Imaging Artifacts: An ED Ultrasound Overview

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This month we’re going to answer some basic ultrasound questions and go over imaging artifacts. The main benefits of learning how to perform bedside ultrasounds include efficiency and the ability to obtain repeat scans. Efficiency, for obvious reasons, is a critical consideration in the management of the unstable patient. Ultrasound offers real-time imaging within seconds of plugging in and turning on the machine. The average limited bedside scan only takes a few minutes and the results are immediately available to the provider. There is no waiting for a tech to come in or for a radiologist to receive, review, and finally communicate time-sensitive results. In cases such as a suspected ectopic pregnancy, pericardial tamponade, or a leaking abdominal aortic aneurysm, the results of an ultrasound can truly help expedite patient management options. Furthermore, in cases such as suspected intra-abdominal hemorrhage, where serial exams are warranted, bedside ultrasound can be used to obtain various data points during the patient’s course in the ED.

ED ultrasound should not replace a comprehensive study. It is an adjunct to expedite decision making in potentially unstable patients. In most institutions it is still recommended that your bedside interpretation be confirmed by a formal imaging study once the patient has been stabilized.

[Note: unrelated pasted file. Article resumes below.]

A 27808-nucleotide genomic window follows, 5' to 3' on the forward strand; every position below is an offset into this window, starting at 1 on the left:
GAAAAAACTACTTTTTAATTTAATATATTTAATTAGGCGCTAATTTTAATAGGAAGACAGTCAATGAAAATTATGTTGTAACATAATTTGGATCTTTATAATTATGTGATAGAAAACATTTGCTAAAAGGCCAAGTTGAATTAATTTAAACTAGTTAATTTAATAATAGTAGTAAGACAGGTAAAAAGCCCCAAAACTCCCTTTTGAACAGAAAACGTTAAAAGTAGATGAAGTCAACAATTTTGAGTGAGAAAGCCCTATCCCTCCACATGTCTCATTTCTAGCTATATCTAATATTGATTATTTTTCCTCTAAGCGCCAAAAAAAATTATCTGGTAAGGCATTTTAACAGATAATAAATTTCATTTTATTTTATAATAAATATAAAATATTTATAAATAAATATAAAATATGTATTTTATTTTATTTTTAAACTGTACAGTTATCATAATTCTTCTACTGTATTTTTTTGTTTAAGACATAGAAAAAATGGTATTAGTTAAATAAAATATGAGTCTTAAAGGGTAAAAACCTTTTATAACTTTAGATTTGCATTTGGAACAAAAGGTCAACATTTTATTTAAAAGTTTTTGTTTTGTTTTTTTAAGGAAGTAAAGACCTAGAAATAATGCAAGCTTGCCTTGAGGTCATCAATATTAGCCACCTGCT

Now let’s talk about how it’s done. First off, your department needs an ED dedicated ultrasound machine. You need to know how to turn the machine on and how to select the proper probes. Make sure you know how to get started prior to a single coverage night shift when there is no one else to show you the ropes. Most ED sonography can be performed with one of two probes. The multi-use curvilinear probe is useful for scanning deep structures and internal organs. Although it has a larger footprint, it can be maneuvered in between ribs and other tight spaces when necessary. The linear probe is the other basic transducer you should learn how to use. It has a smaller footprint than the curvilinear probe, and provides better resolution at the expense of less penetration. Use the linear probe when you are scanning superficial structures

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Image 1 shows a gallbladder with many very small stones or stonelets. Shadowing and posterior enhancement are also visible behind the small stones and the stone-free area of the gallbladder respectively. It is important to be aware that a single or a few very small stones may not cast a visible acoustic shadow, therefore making ultrasound less sensitive for tiny gallstones.
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Image 2 shows an ultrasound of the eye of a patient with a retinal detachment. The vitreous is black. The retina is white and is partially detached. Note the intense posterior enhancement artifact below the globe in the far field.alt